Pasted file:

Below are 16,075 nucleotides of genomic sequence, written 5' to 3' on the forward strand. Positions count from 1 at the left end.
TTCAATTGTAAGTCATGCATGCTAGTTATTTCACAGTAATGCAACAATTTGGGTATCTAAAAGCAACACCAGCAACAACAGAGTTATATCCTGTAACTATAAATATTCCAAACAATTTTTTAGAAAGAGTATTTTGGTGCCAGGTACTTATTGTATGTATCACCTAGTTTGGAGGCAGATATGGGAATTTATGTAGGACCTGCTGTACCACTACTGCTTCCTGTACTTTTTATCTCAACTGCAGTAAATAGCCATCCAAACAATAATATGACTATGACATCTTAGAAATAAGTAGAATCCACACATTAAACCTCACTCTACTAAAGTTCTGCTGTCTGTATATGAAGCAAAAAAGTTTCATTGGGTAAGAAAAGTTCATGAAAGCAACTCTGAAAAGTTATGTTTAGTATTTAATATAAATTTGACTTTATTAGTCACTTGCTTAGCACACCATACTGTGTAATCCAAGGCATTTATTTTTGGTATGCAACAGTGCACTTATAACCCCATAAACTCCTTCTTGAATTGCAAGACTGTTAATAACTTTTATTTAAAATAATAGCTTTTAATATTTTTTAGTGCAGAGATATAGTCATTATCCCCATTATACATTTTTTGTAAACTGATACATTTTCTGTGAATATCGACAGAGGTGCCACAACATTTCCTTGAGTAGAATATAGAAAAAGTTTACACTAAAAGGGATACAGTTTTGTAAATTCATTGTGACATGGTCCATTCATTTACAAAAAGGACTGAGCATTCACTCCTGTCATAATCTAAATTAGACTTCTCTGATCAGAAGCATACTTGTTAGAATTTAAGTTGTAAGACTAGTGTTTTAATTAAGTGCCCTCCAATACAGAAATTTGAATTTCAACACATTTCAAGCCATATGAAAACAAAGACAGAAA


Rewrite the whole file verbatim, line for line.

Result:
Below are 16,075 nucleotides of genomic sequence, written 5' to 3' on the forward strand. Positions count from 1 at the left end.
TTCAATTGTAAGTCATGCATGCTAGTTATTTCACAGTAATGCAACAATTTGGGTATCTAAAAGCAACACCAGCAACAACAGAGTTATATCCTGTAACTATAAATATTCCAAACAATTTTTTAGAAAGAGTATTTTGGTGCCAGGTACTTATTGTATGTATCACCTAGTTTGGAGGCAGATATGGGAATTTATGTAGGACCTGCTGTACCACTACTGCTTCCTGTACTTTTTATCTCAACTGCAGTAAATAGCCATCCAAACAATAATATGACTATGACATCTTAGAAATAAGTAGAATCCACACATTAAACCTCACTCTACTAAAGTTCTGCTGTCTGTATATGAAGCAAAAAAGTTTCATTGGGTAAGAAAAGTTCATGAAAGCAACTCTGAAAAGTTATGTTTAGTATTTAATATAAATTTGACTTTATTAGTCACTTGCTTAGCACACCATACTGTGTAATCCAAGGCATTTATTTTTGGTATGCAACAGTGCACTTATAACCCCATAAACTCCTTCTTGAATTGCAAGACTGTTAATAACTTTTATTTAAAATAATAGCTTTTAATATTTTTTAGTGCAGAGATATAGTCATTATCCCCATTATACATTTTTTGTAAACTGATACATTTTCTGTGAATATCGACAGAGGTGCCACAACATTTCCTTGAGTAGAATATAGAAAAAGTTTACACTAAAAGGGATACAGTTTTGTAAATTCATTGTGACATGGTCCATTCATTTACAAAAAGGACTGAGCATTCACTCCTGTCATAATCTAAATTAGACTTCTCTGATCAGAAGCATACTTGTTAGAATTTAAGTTGTAAGACTAGTGTTTTAATTAAGTGCCCTCCAATACAGAAATTTGAATTTCAACACATTTCAAGCCATATGAAAACAAAGACAGAAA